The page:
TORONTO - An environmental group that accused the Ontario government of breaking the law when it scrapped the province's cap-and-trade system claimed a symbollic victory on Friday as a court decision validated the allegation without changing the status quo.
Two of three judges on a divisional court panel said the government violated the province's Environmental Bill of Rights when it failed to consult the public on a regulation ending the system last year.
But the panel declined a request from Greenpeace Canada - the environmental group that launched the complaint alongside EcoJustice - for a formal declaration against the government. The panel dismissed the case without penalty to the Progressive Conservatives who maintain they were delivering on a campaign promise made in 2018.
Greenpeace Canada spokesman Keith Stewart acknowledged the court ruling would never have forced the government to change course, but nonetheless celebrated the decision.
“It's a moral victory for us,” Stewart said. “I think it also reinforces the idea that this is a government that is running roughshod over Ontarians' right to participate in decision-making.”
The panel was divided on the request for the declaration against the government, with one judge saying it was warranted, another saying there was no point after the program was scrapped, and the third refusing to offer an opinion.
The supportive voice came from Justice David Corbett, who wrote the province had a legal duty to consult with Ontarians before cancelling the program.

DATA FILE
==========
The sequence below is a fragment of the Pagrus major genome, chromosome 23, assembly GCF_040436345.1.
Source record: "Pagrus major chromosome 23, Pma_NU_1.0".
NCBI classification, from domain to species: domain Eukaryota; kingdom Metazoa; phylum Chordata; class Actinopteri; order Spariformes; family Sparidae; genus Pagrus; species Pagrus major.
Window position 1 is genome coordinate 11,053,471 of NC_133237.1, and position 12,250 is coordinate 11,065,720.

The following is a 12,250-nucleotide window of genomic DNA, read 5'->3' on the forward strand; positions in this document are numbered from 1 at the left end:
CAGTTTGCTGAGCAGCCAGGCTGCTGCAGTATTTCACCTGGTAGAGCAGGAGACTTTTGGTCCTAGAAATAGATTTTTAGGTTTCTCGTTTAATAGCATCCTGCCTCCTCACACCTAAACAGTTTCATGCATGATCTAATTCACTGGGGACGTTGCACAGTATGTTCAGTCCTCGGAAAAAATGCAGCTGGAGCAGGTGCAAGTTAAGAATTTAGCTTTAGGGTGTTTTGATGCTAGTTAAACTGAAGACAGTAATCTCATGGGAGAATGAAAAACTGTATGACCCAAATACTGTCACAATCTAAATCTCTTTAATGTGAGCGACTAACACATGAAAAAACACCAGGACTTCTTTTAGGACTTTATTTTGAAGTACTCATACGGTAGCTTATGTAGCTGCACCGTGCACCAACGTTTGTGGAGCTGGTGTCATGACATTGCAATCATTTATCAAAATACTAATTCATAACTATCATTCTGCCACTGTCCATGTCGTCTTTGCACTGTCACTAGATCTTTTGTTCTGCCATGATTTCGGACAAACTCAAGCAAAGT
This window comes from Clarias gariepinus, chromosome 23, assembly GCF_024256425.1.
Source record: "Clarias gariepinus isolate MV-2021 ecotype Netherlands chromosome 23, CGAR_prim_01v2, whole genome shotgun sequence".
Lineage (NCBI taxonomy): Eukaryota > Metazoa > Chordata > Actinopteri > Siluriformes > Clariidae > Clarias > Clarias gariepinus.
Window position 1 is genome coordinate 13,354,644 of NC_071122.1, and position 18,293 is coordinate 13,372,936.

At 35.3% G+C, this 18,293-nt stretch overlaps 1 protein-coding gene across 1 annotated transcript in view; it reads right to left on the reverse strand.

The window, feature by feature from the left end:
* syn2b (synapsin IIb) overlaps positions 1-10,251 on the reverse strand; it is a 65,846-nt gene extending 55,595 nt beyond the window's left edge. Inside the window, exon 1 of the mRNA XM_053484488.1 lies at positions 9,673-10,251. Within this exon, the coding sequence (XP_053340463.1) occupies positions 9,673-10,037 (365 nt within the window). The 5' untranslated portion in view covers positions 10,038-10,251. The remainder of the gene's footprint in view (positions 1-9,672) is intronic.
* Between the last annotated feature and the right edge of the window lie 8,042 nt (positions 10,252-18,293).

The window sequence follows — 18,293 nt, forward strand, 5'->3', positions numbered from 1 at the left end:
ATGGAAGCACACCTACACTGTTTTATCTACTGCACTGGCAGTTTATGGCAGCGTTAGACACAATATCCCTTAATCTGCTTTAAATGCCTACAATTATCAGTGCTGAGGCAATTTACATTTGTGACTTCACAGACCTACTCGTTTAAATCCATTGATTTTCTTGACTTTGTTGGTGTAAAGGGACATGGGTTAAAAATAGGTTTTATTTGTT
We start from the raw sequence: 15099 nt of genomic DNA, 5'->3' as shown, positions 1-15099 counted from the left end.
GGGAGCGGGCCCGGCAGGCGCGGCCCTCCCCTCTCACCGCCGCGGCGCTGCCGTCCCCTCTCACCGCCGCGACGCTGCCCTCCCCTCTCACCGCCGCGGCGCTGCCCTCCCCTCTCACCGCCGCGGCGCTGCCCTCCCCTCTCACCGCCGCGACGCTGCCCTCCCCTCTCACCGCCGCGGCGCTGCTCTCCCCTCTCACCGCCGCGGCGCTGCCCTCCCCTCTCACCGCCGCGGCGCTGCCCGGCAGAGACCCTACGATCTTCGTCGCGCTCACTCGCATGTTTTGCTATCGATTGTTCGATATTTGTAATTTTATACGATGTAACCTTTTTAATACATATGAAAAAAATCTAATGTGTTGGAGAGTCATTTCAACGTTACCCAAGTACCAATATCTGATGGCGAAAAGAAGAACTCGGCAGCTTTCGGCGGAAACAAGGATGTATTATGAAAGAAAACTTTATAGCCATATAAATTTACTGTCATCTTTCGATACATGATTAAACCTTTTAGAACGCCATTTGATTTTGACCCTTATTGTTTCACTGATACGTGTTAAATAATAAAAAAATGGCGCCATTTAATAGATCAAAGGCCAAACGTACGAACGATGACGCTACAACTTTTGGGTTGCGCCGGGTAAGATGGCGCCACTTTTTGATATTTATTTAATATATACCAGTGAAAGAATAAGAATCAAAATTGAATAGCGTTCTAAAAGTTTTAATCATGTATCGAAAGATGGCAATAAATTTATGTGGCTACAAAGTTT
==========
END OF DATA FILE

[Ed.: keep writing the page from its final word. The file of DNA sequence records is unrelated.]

“The government's recent election did not relieve it from its obligation to follow the requirements set out in the (Environmental Bill of Rights), a valid Ontario law,” he wrote.
Greenpeace said the Bill of Rights, legislation unique to Ontario, ensures the province's residents have the right to a 30-day consultation process on environmentally significant regulations and legislation.
In its application for judicial review last year, the group alleged the province's decision to bypass mandatory notice and consultation was “unreasonable and incorrect, procedurally unfair, and therefore unlawful.”
Ontario's cap-and-trade system aimed to lower greenhouse gas emissions by putting limits on the amount of pollution companies in certain industries could emit.
If companies exceeded those limits, they had to buy allowances at quarterly auctions or from other companies that came in under their caps.
Premier Doug Ford made good on an election promise to scrap the system last year shortly after taking office.
Environment Minister Jeff Yurek thanked the court for dismissing the case.
“Putting an end to the cap and trade program removed a burden from Ontario businesses, allowing them to grow, create jobs and compete around the world,” he said in a statement.
NDP environment critic Peter Tabuns said the court case was a blow for the Ford government and shows the Tories aren't above the law.
“The reality is they were found to have broken the law,” he said. “Their credibility in this province has been suffering under Doug Ford and they took another big hit today.”
Green party Leader Mike Schreiner said the court's statements should serve as a reminder that the public has a right to be consulted on changes that impact the environment.
“I am glad the courts reminded Ford that in a democracy, you don't get to rule by decree,” Schreiner said in a statement.
Interim Liberal Leader John Fraser said the Ford government must explain to Ontarians why it flouted the province's Environmental Bill of Rights.
“The Ford government was in a hurry to dismantle the programs and services families depend on, including an effective plan to address climate change, with no real plan to replace it,” he said in a statement. “Now we know that Doug Ford broke the law and Ontarians deserve an explanation.”